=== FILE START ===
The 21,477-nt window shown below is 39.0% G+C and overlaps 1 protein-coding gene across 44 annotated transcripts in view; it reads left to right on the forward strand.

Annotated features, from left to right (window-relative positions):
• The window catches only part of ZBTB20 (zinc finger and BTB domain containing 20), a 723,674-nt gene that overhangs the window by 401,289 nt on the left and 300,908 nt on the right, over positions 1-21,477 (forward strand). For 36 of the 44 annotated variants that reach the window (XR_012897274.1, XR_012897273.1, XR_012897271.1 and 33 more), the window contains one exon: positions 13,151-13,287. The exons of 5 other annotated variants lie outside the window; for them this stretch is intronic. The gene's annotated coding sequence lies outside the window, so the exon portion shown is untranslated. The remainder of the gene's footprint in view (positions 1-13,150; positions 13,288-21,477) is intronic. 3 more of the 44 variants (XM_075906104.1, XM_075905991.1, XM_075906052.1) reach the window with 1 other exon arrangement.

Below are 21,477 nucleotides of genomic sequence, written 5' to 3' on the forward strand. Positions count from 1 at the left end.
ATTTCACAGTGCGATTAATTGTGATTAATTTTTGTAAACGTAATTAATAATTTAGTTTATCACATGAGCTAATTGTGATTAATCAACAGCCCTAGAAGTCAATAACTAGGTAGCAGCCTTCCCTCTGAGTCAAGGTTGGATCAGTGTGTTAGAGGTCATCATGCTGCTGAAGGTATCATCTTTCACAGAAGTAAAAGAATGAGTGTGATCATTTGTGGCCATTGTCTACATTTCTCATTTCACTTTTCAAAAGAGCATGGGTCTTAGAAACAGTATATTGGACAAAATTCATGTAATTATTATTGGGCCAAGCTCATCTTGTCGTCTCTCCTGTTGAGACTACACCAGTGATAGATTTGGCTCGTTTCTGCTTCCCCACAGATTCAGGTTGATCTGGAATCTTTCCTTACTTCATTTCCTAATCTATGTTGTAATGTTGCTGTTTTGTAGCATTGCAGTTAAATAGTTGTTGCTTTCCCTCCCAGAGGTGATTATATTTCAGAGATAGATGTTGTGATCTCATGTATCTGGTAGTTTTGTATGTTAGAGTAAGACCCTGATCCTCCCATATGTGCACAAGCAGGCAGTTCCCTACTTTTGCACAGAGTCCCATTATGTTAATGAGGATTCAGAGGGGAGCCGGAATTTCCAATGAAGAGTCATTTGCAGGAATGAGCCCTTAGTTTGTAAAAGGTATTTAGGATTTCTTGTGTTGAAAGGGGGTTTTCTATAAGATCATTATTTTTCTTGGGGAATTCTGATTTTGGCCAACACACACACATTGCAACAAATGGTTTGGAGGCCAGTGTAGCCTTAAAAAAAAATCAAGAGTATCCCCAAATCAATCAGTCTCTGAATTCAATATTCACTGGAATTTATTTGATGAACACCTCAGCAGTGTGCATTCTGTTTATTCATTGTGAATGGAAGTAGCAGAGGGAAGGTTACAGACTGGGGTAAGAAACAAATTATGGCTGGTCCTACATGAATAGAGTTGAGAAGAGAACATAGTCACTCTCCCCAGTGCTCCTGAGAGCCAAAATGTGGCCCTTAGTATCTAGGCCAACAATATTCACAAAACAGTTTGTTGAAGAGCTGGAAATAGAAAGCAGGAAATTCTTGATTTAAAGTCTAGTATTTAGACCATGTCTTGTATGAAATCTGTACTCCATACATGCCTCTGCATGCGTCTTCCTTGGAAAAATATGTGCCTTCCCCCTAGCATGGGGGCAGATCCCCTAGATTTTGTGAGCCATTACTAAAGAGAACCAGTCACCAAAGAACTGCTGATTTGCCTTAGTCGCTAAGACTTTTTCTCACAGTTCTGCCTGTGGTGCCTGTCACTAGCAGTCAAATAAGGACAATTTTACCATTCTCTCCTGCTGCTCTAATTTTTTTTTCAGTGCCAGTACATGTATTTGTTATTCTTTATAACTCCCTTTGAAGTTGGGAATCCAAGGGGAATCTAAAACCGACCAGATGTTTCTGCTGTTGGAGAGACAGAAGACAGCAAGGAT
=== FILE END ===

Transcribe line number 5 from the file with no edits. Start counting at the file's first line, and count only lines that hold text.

ATTTCACAGTGCGATTAATTGTGATTAATTTTTGTAAACGTAATTAATAATTTAGTTTATCACATGAGCTAATTGTGATTAATCAACAGCCCTAGAAGTCAATAACTAGGTAGCAGCCTTCCCTCTGAGTCAAGGTTGGATCAGTGTGTTAGAGGTCATCATGCTGCTGAAGGTATCATCTTTCACAGAAGTAAAAGAATGAGTGTGATCATTTGTGGCCATTGTCTACATTTCTCATTTCACTTTTCAAAAGAGCATGGGTCTTAGAAACAGTATATTGGACAAAATTCATGTAATTATTATTGGGCCAAGCTCATCTTGTCGTCTCTCCTGTTGAGACTACACCAGTGATAGATTTGGCTCGTTTCTGCTTCCCCACAGATTCAGGTTGATCTGGAATCTTTCCTTACTTCATTTCCTAATCTATGTTGTAATGTTGCTGTTTTGTAGCATTGCAGTTAAATAGTTGTTGCTTTCCCTCCCAGAGGTGATTATATTTCAGAGATAGATGTTGTGATCTCATGTATCTGGTAGTTTTGTATGTTAGAGTAAGACCCTGATCCTCCCATATGTGCACAAGCAGGCAGTTCCCTACTTTTGCACAGAGTCCCATTATGTTAATGAGGATTCAGAGGGGAGCCGGAATTTCCAATGAAGAGTCATTTGCAGGAATGAGCCCTTAGTTTGTAAAAGGTATTTAGGATTTCTTGTGTTGAAAGGGGGTTTTCTATAAGATCATTATTTTTCTTGGGGAATTCTGATTTTGGCCAACACACACACATTGCAACAAATGGTTTGGAGGCCAGTGTAGCCTTAAAAAAAAATCAAGAGTATCCCCAAATCAATCAGTCTCTGAATTCAATATTCACTGGAATTTATTTGATGAACACCTCAGCAGTGTGCATTCTGTTTATTCATTGTGAATGGAAGTAGCAGAGGGAAGGTTACAGACTGGGGTAAGAAACAAATTATGGCTGGTCCTACATGAATAGAGTTGAGAAGAGAACATAGTCACTCTCCCCAGTGCTCCTGAGAGCCAAAATGTGGCCCTTAGTATCTAGGCCAACAATATTCACAAAACAGTTTGTTGAAGAGCTGGAAATAGAAAGCAGGAAATTCTTGATTTAAAGTCTAGTATTTAGACCATGTCTTGTATGAAATCTGTACTCCATACATGCCTCTGCATGCGTCTTCCTTGGAAAAATATGTGCCTTCCCCCTAGCATGGGGGCAGATCCCCTAGATTTTGTGAGCCATTACTAAAGAGAACCAGTCACCAAAGAACTGCTGATTTGCCTTAGTCGCTAAGACTTTTTCTCACAGTTCTGCCTGTGGTGCCTGTCACTAGCAGTCAAATAAGGACAATTTTACCATTCTCTCCTGCTGCTCTAATTTTTTTTTCAGTGCCAGTACATGTATTTGTTATTCTTTATAACTCCCTTTGAAGTTGGGAATCCAAGGGGAATCTAAAACCGACCAGATGTTTCTGCTGTTGGAGAGACAGAAGACAGCAAGGAT